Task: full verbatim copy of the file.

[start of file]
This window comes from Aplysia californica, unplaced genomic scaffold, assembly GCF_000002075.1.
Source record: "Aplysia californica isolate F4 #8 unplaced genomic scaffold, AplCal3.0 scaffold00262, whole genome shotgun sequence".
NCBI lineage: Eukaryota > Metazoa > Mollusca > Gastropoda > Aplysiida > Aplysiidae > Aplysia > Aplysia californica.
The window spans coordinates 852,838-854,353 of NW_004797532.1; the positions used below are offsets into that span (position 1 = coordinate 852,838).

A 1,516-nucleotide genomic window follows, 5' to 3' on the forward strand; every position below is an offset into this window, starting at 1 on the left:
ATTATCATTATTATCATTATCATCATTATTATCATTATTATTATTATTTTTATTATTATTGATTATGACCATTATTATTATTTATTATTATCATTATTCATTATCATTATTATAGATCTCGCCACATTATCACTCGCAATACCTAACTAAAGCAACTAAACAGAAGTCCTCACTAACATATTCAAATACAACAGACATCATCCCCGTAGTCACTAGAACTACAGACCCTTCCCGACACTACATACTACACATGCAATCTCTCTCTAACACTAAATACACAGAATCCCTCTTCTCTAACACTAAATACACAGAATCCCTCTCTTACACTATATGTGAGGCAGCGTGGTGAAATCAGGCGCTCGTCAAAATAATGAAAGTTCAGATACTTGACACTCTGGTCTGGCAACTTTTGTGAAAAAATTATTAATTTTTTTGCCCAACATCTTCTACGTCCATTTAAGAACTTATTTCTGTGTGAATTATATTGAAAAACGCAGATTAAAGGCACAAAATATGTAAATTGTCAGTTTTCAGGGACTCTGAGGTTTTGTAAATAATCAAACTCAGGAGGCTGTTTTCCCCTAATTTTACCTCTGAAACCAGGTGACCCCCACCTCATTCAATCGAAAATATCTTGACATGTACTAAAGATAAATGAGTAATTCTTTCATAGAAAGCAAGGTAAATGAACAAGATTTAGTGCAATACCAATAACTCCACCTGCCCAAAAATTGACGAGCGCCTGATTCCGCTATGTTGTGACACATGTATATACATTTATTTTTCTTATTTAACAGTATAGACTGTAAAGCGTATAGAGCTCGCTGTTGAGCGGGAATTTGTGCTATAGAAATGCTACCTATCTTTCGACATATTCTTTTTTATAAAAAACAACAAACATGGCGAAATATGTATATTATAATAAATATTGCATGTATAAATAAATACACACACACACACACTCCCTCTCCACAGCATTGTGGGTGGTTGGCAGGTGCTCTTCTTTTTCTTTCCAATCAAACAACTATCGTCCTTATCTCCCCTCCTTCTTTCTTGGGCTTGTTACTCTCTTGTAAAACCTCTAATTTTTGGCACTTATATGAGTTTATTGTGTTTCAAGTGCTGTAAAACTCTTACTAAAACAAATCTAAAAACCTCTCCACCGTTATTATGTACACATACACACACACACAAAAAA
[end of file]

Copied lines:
This window comes from Aplysia californica, unplaced genomic scaffold, assembly GCF_000002075.1.
Source record: "Aplysia californica isolate F4 #8 unplaced genomic scaffold, AplCal3.0 scaffold00262, whole genome shotgun sequence".
NCBI lineage: Eukaryota > Metazoa > Mollusca > Gastropoda > Aplysiida > Aplysiidae > Aplysia > Aplysia californica.
The window spans coordinates 852,838-854,353 of NW_004797532.1; the positions used below are offsets into that span (position 1 = coordinate 852,838).

A 1,516-nucleotide genomic window follows, 5' to 3' on the forward strand; every position below is an offset into this window, starting at 1 on the left:
ATTATCATTATTATCATTATCATCATTATTATCATTATTATTATTATTTTTATTATTATTGATTATGACCATTATTATTATTTATTATTATCATTATTCATTATCATTATTATAGATCTCGCCACATTATCACTCGCAATACCTAACTAAAGCAACTAAACAGAAGTCCTCACTAACATATTCAAATACAACAGACATCATCCCCGTAGTCACTAGAACTACAGACCCTTCCCGACACTACATACTACACATGCAATCTCTCTCTAACACTAAATACACAGAATCCCTCTTCTCTAACACTAAATACACAGAATCCCTCTCTTACACTATATGTGAGGCAGCGTGGTGAAATCAGGCGCTCGTCAAAATAATGAAAGTTCAGATACTTGACACTCTGGTCTGGCAACTTTTGTGAAAAAATTATTAATTTTTTTGCCCAACATCTTCTACGTCCATTTAAGAACTTATTTCTGTGTGAATTATATTGAAAAACGCAGATTAAAGGCACAAAATATGTAAATTGTCAGTTTTCAGGGACTCTGAGGTTTTGTAAATAATCAAACTCAGGAGGCTGTTTTCCCCTAATTTTACCTCTGAAACCAGGTGACCCCCACCTCATTCAATCGAAAATATCTTGACATGTACTAAAGATAAATGAGTAATTCTTTCATAGAAAGCAAGGTAAATGAACAAGATTTAGTGCAATACCAATAACTCCACCTGCCCAAAAATTGACGAGCGCCTGATTCCGCTATGTTGTGACACATGTATATACATTTATTTTTCTTATTTAACAGTATAGACTGTAAAGCGTATAGAGCTCGCTGTTGAGCGGGAATTTGTGCTATAGAAATGCTACCTATCTTTCGACATATTCTTTTTTATAAAAAACAACAAACATGGCGAAATATGTATATTATAATAAATATTGCATGTATAAATAAATACACACACACACACACTCCCTCTCCACAGCATTGTGGGTGGTTGGCAGGTGCTCTTCTTTTTCTTTCCAATCAAACAACTATCGTCCTTATCTCCCCTCCTTCTTTCTTGGGCTTGTTACTCTCTTGTAAAACCTCTAATTTTTGGCACTTATATGAGTTTATTGTGTTTCAAGTGCTGTAAAACTCTTACTAAAACAAATCTAAAAACCTCTCCACCGTTATTATGTACACATACACACACACACAAAAAA